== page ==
Are one-day breaks helping students’ mental health?

Georgia Lodewyk—Staff Writer

It’s an impromptu road trip to the West Coast with some friends, or a long drive to spend quality time at home with family. It’s putting love into action, leaving campus with a group of students to serve Christ in a brand-new place and capacity. At Dordt University, spring break is a different experience for everyone–, a week and a half blocked out that is often at the forefront of students’ minds, something to look forward to throughout the semester. This year, because of the COVID-19, it’s missing from the academic calendar.

“It’s certainly not something we ever want to have to do again. We all need that chunk of time in March to get away. Just with the pandemic it doesn’t seem wise,” Robert Taylor, dean of students, said. 

This spring marks almost a year since the initial COVID-19 lockdown that caused Dordt to close its campus doors and move the remainder of the semester online. During this pandemic the goal for Dordt faculty has been to keep students here in person, and sometimes, Taylor explains, there are some things that cannot be the same in order to make this happen.

The solution created last semester was to establish five “break days” throughout the spring semester: designated days with no scheduled classes in order to compensate for the elimination of spring break. Taylor said this decision was not an easy one, especially when they were unaware of how the COVID-19 pandemic would effect the world months later.

“You can’t have both, you can’t plan for both, so you gotta choose one now,” Taylor said. “You can roll the dice and hope that everything works out for a long break in March, or you can hedge and make sure that you do get five days off for every student. And so, that’s what we elected to do.”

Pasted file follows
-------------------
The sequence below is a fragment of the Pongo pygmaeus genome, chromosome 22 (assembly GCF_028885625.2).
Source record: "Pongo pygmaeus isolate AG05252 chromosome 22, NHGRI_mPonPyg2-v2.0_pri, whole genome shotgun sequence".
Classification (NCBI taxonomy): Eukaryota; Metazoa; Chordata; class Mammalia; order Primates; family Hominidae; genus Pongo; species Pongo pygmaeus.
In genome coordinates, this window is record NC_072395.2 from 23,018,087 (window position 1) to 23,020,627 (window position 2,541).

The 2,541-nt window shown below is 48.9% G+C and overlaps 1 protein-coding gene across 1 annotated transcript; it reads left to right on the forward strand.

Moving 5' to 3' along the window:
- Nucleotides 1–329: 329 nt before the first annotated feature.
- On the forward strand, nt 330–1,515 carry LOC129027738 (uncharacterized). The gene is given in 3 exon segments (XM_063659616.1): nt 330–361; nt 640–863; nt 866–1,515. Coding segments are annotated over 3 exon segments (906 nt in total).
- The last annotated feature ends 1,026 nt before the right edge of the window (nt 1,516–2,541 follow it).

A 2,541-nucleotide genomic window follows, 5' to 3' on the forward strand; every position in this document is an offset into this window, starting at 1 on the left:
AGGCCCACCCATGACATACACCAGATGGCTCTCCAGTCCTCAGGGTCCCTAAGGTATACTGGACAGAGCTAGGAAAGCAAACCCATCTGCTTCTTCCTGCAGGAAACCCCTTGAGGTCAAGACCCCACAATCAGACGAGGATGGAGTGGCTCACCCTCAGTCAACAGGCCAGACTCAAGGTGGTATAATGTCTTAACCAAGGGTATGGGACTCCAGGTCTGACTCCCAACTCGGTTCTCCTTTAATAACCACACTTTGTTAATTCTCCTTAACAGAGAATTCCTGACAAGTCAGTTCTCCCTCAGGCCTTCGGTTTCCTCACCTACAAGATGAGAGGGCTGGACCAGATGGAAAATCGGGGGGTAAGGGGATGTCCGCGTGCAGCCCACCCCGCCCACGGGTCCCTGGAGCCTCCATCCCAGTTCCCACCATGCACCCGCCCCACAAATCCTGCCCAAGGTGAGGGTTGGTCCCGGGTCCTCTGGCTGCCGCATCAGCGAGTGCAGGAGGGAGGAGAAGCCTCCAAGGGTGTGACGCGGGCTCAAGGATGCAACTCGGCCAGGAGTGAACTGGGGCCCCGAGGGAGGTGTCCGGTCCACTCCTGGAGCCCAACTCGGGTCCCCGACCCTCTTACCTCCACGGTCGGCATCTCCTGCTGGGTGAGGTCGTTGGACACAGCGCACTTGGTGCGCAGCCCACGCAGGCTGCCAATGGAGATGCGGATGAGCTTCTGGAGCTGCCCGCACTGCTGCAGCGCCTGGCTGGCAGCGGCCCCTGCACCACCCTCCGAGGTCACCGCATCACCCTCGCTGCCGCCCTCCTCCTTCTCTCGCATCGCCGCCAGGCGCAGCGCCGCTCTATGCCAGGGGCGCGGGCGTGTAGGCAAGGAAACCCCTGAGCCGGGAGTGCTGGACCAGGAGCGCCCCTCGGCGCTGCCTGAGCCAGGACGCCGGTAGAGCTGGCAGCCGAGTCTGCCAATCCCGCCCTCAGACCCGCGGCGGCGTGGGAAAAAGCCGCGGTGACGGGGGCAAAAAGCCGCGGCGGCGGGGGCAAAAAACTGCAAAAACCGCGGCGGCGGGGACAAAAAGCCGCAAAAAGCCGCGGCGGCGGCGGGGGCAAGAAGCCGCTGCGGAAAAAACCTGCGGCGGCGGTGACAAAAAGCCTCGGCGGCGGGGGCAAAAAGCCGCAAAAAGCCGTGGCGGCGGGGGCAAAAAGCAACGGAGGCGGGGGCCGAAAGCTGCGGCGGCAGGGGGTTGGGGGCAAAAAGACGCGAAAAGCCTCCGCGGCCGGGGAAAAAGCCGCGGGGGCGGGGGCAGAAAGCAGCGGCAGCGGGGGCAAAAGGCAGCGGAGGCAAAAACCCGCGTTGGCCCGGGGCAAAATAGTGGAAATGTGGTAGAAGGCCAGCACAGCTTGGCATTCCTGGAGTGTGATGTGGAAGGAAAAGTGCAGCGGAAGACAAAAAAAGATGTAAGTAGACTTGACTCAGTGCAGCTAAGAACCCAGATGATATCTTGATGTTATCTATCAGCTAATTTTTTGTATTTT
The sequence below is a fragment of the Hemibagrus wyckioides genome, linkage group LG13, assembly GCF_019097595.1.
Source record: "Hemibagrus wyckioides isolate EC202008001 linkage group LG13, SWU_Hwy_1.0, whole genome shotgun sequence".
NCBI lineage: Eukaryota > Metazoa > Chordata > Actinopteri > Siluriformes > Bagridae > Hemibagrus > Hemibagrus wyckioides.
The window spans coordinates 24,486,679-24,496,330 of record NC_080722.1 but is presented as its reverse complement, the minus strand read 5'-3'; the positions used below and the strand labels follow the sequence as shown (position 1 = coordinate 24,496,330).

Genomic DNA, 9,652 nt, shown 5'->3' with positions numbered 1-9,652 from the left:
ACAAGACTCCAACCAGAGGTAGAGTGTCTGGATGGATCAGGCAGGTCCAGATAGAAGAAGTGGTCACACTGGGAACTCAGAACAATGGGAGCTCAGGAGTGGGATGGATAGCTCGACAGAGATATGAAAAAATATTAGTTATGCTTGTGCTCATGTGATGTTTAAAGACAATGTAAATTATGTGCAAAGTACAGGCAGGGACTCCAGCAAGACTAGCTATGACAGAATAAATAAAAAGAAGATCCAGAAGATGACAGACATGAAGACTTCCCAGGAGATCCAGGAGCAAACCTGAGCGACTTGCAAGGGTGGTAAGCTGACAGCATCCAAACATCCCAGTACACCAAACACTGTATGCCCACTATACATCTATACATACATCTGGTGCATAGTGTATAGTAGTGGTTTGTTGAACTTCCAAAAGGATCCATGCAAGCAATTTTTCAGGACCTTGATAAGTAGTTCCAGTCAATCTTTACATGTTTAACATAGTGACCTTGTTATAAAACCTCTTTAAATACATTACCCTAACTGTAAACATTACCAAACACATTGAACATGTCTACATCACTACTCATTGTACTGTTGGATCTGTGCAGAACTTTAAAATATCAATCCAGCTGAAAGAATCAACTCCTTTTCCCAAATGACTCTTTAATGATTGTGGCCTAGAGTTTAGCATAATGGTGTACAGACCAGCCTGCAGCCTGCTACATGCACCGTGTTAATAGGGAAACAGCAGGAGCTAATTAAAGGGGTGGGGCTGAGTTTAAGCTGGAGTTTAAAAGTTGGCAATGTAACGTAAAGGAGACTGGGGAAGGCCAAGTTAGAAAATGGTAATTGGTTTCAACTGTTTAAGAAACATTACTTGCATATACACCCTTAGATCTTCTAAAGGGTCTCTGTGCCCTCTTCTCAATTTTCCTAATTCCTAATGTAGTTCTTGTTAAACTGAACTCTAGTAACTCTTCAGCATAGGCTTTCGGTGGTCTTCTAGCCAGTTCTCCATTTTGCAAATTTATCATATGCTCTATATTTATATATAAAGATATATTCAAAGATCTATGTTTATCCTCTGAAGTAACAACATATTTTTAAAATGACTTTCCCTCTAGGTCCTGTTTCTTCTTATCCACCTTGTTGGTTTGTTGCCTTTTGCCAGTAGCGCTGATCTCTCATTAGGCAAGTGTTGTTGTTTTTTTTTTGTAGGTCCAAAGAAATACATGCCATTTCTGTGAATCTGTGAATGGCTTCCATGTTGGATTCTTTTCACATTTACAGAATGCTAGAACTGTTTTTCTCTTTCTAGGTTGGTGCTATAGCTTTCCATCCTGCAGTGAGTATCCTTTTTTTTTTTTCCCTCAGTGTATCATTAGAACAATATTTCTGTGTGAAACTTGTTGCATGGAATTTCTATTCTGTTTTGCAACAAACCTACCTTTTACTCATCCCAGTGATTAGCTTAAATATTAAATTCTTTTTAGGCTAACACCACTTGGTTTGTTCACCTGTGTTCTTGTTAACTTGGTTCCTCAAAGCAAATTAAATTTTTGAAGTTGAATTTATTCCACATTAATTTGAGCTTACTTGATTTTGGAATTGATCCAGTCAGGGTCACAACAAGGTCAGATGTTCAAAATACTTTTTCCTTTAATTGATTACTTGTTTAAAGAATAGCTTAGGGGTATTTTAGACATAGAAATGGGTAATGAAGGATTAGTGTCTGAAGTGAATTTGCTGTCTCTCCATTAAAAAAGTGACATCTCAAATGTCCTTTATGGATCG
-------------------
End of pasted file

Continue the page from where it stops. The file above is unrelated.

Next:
Even with these days set in place, some Dordt students have still felt the absence of spring break.

As a sophomore nursing major, Alinda Brouwer has exams almost weekly this spring semester and misses looking forward to a long break. 

“It’s that time where you can find rest. It’s hard to continue to want to keep being as diligent when there’s no time for breaks, and the only thing in sight is the next exam,” she said.

On February 15, Dordt students’ only long weekend ended, and the rest of the breaks this spring fall in the middle of the week.

Contributed Photo

“Having one day off in the middle of the week does not serve the same purpose as a spring break,” Dordt freshman Miranda Vander Berg said. “We are given assignments the day before our day off that are due the day after our day off.”

Taylor said that this decision to put them in the middle of the week was purposeful. They wanted to guarantee students time outside of class to recharge, and also to discourage people from traveling across states and countries.

“If we do over a weekend… we saw with the February break, a lot of people left. So then there was concern: how far did they go, were they safe where they went, what did they bring back?” Taylor said.

“It’s been very hard to feel that I don’t have time to invest in my family and myself and my education I just feel like there’s a lot of imbalance…  It’s hard to find that balance when the thing that’s being prioritized is your education, when you should be prioritizing your mental health as well, but there’s no time for that,” Brouwer said. 

During the pandemic, Dordt added student support for both mental and spiritual wellness, with two new Pastoral Care Assistants, Gail Ashmore and Angela Perigo. Dordt hopes students can make the most of their time on campus, even if they are not able to travel elsewhere on break.

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